So should we not apply our technical expertise to this differing style of conflict? If a strong technical edge helped in the Cold War struggle, it should not be difficult to do once we fully recognize that the problem is different.
The race to build a capability to technically support a system integration of non-lethal weapons and tools will be interesting and challenging. Yet the potential synergy of DOD lab and research capability, the search for equipment of military utility and the practical, hands-on feedback contribution of LE has great potential. The challenge is to connect the dots between the LE base of experience, military operational needs and the technology focus.
The present orientation of Department of Defense (DOD) Research and Development (R&D) labs and Research Centers, toward force-on-force attrition warfare, cannot successfully address the challenges of non-lethal weapons development. Current weapons system programs are complicated, expensive and require years of development to complete. These programs have layers of management and administration. This structure is unsuited to a change in technology required by our new era and culture.
Yet successful examples of responsive technical orsanizations like the Lockheed Skunkworks have a surprisingly straighfforward set of principles that endure and work, resulting in products, such as the SR-71 aircraft, that are designed and built ahead of their time. Can this style of erltrepreneur,al operations be applied to military labs/research centers while avoiding the ponderous over-management characteristics like many of the larger weapons programs?
Technology support might best work like this: Build a sufficiently knowledgeable technical group to address the challenges and have them review the history of the problems and the solutions of the past. The initial focus of effort should be to look at systems of the past both good and bad and examine why those unaccepted systems were rejected.
Questioning why a system was rejected is important. Henry Petroski, in his book, "The Evolution of Useful Things," explains that "...function follows failure," observing that the dissatisfaction with current tools, equipment and inventions inevitably leads to something more useful or functional.vii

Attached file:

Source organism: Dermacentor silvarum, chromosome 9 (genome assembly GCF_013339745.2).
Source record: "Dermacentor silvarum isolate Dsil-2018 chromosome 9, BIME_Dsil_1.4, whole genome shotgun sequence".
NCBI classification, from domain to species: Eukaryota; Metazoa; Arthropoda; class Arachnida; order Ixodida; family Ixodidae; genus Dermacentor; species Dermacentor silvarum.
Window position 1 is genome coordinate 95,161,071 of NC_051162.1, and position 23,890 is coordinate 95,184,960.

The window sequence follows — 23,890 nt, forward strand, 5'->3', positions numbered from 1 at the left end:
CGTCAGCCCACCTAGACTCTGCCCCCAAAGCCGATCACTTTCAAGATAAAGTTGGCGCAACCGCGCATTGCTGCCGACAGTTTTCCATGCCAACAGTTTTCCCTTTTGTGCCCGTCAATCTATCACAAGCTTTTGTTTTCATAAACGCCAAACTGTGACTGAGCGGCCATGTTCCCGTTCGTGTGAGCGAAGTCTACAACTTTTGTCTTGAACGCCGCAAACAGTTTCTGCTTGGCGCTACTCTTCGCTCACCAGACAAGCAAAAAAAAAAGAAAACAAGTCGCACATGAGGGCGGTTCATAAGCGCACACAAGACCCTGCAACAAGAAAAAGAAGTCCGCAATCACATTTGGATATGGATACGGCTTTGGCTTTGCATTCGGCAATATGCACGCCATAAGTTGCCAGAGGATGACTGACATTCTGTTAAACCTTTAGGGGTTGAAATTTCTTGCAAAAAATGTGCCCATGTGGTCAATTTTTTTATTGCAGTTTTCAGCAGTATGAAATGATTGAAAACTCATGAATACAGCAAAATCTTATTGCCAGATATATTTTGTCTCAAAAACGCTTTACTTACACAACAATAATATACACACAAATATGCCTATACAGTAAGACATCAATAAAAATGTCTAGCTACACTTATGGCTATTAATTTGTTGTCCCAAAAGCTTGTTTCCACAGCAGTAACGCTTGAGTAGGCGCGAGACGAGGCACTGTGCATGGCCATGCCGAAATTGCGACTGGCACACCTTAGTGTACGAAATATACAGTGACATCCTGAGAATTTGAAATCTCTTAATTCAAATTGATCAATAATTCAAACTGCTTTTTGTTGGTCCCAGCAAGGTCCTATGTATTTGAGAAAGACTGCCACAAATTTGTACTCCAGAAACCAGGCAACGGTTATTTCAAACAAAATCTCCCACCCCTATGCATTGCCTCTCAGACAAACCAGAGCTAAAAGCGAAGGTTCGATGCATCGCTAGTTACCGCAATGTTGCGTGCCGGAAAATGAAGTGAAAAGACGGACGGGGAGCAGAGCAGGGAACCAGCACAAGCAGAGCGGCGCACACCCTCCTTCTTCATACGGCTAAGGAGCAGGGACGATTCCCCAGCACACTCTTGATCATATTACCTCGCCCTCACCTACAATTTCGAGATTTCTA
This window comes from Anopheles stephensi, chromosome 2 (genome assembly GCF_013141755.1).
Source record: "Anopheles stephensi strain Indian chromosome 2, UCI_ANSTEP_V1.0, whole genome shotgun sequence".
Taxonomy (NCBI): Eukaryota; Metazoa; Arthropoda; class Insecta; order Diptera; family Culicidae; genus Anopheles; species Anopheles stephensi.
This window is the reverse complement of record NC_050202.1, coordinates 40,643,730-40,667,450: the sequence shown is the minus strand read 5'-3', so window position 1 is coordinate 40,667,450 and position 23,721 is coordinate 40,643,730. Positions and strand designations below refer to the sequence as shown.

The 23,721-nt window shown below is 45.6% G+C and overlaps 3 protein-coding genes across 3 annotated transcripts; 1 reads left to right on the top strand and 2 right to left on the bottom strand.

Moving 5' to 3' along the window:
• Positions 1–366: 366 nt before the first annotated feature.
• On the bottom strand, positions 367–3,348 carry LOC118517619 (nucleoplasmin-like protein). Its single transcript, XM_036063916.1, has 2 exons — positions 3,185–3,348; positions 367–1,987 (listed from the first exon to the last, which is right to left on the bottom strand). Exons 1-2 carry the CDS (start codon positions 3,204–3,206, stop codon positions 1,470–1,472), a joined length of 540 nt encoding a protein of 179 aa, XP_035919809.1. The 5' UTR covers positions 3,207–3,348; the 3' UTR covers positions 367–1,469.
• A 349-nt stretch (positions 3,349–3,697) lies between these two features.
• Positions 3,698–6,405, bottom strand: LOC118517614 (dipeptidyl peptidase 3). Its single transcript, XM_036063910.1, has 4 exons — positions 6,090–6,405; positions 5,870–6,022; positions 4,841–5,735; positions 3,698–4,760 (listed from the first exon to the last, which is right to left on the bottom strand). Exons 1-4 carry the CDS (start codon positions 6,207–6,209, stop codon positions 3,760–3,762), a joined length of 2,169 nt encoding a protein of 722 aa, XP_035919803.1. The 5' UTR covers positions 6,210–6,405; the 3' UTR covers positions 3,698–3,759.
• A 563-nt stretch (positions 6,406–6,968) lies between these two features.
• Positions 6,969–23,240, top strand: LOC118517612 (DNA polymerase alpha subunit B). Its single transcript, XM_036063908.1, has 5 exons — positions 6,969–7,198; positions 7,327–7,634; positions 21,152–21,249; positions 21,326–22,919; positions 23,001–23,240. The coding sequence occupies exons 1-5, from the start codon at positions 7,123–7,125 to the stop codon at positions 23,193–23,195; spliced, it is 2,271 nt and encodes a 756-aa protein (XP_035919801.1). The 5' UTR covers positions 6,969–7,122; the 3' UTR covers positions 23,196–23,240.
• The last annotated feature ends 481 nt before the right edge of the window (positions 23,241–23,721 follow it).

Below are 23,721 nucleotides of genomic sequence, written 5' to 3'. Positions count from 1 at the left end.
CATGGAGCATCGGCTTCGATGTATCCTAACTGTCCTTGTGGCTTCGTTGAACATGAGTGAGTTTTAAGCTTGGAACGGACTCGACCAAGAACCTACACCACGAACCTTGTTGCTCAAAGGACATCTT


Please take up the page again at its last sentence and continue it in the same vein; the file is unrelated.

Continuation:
It is essential that concepts drive the technology and not the other way around. Our sharp, innovate organization, then, is built around those concepts and the need for non-lethal weapons and tools. Organizational leaders are inventors, scientists, engineers, innovators and technicians, and their focus of effort is on identification and production of new, useful products.viii Cooperative effort among inventors and users is essential.
The road from concept to production and use is fraught with dangerous piffalls that have to be avoided. As the organization matures, there will be an increased emphasis on management. That should be minimized. Micro-management is a showstopper. Involvement of operators, which in the non-lethal technology example would include law enforcement and military representatives, must be continual and frequent. The differing points of view would actually assist development.
Avoid a stack-up of negatives and encourage new ideas while at the same time avoid trying to beat life into a dead horse. If there is no chance for new ideas to grow into prototypes, there will be no continued development. Actually, just building something with promise will accelerate development, and using it reveals the human factors that are not obvious in a paper study or model/simulation.
A current example is the reexamination of the M234 riot control launcher and projectiles invented and type classified in the 1970's. It remained shelved, unused and largely unexamined until its favorable review by the US Attorney General's Report on Less-Than-Lethal Weapons of 1987.ix But it again remained unevolved until a resurrection of interest in 1996. The potential of this technology, with modification and next generation development, is at least now being examined and tested.